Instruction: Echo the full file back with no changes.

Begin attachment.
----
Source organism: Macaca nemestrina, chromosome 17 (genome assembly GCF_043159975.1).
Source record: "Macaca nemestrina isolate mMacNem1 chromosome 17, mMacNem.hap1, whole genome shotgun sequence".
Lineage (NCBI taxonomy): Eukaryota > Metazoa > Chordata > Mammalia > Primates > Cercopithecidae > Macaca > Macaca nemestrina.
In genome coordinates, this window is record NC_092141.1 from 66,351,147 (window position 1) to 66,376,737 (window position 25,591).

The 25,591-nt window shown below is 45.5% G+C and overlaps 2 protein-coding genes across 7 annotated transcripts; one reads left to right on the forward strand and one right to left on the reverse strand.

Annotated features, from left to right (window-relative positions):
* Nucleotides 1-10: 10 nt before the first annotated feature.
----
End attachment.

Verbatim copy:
Source organism: Macaca nemestrina, chromosome 17 (genome assembly GCF_043159975.1).
Source record: "Macaca nemestrina isolate mMacNem1 chromosome 17, mMacNem.hap1, whole genome shotgun sequence".
Lineage (NCBI taxonomy): Eukaryota > Metazoa > Chordata > Mammalia > Primates > Cercopithecidae > Macaca > Macaca nemestrina.
In genome coordinates, this window is record NC_092141.1 from 66,351,147 (window position 1) to 66,376,737 (window position 25,591).

The 25,591-nt window shown below is 45.5% G+C and overlaps 2 protein-coding genes across 7 annotated transcripts; one reads left to right on the forward strand and one right to left on the reverse strand.

Annotated features, from left to right (window-relative positions):
* Nucleotides 1-10: 10 nt before the first annotated feature.